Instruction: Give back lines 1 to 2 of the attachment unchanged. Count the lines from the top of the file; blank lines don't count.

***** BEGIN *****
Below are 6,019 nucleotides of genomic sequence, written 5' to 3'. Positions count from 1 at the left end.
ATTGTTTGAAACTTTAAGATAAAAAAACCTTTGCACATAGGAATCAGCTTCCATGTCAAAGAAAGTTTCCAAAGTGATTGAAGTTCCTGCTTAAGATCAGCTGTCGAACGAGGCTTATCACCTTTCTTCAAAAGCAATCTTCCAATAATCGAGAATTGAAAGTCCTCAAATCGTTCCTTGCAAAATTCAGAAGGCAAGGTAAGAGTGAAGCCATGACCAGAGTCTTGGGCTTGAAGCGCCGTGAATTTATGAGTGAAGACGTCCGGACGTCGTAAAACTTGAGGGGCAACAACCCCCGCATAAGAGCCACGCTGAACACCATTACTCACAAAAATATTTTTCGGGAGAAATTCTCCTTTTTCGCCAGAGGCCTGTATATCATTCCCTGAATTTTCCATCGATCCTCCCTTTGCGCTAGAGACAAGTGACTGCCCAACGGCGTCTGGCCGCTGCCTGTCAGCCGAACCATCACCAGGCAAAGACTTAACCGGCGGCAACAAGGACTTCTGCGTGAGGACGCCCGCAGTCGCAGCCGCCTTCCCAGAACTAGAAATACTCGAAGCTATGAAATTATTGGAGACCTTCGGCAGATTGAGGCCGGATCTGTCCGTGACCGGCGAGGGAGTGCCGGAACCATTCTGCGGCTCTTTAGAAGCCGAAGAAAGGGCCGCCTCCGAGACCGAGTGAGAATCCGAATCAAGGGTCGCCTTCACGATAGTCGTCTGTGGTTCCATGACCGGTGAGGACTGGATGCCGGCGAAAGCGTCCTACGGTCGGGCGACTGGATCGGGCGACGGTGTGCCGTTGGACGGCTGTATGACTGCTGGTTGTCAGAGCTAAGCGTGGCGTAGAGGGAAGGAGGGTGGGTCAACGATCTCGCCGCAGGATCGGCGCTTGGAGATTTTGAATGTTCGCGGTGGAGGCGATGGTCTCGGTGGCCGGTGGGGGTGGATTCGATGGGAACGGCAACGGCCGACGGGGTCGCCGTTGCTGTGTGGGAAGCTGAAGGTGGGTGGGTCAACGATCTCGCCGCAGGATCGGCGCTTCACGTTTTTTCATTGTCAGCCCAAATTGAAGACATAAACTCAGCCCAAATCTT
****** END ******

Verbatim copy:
Below are 6,019 nucleotides of genomic sequence, written 5' to 3'. Positions count from 1 at the left end.
ATTGTTTGAAACTTTAAGATAAAAAAACCTTTGCACATAGGAATCAGCTTCCATGTCAAAGAAAGTTTCCAAAGTGATTGAAGTTCCTGCTTAAGATCAGCTGTCGAACGAGGCTTATCACCTTTCTTCAAAAGCAATCTTCCAATAATCGAGAATTGAAAGTCCTCAAATCGTTCCTTGCAAAATTCAGAAGGCAAGGTAAGAGTGAAGCCATGACCAGAGTCTTGGGCTTGAAGCGCCGTGAATTTATGAGTGAAGACGTCCGGACGTCGTAAAACTTGAGGGGCAACAACCCCCGCATAAGAGCCACGCTGAACACCATTACTCACAAAAATATTTTTCGGGAGAAATTCTCCTTTTTCGCCAGAGGCCTGTATATCATTCCCTGAATTTTCCATCGATCCTCCCTTTGCGCTAGAGACAAGTGACTGCCCAACGGCGTCTGGCCGCTGCCTGTCAGCCGAACCATCACCAGGCAAAGACTTAACCGGCGGCAACAAGGACTTCTGCGTGAGGACGCCCGCAGTCGCAGCCGCCTTCCCAGAACTAGAAATACTCGAAGCTATGAAATTATTGGAGACCTTCGGCAGATTGAGGCCGGATCTGTCCGTGACCGGCGAGGGAGTGCCGGAACCATTCTGCGGCTCTTTAGAAGCCGAAGAAAGGGCCGCCTCCGAGACCGAGTGAGAATCCGAATCAAGGGTCGCCTTCACGATAGTCGTCTGTGGTTCCATGACCGGTGAGGACTGGATGCCGGCGAAAGCGTCCTACGGTCGGGCGACTGGATCGGGCGACGGTGTGCCGTTGGACGGCTGTATGACTGCTGGTTGTCAGAGCTAAGCGTGGCGTAGAGGGAAGGAGGGTGGGTCAACGATCTCGCCGCAGGATCGGCGCTTGGAGATTTTGAATGTTCGCGGTGGAGGCGATGGTCTCGGTGGCCGGTGGGGGTGGATTCGATGGGAACGGCAACGGCCGACGGGGTCGCCGTTGCTGTGTGGGAAGCTGAAGGTGGGTGGGTCAACGATCTCGCCGCAGGATCGGCGCTTCACGTTTTTTCATTGTCAGCCCAAATTGAAGACATAAACTCAGCCCAAATCTT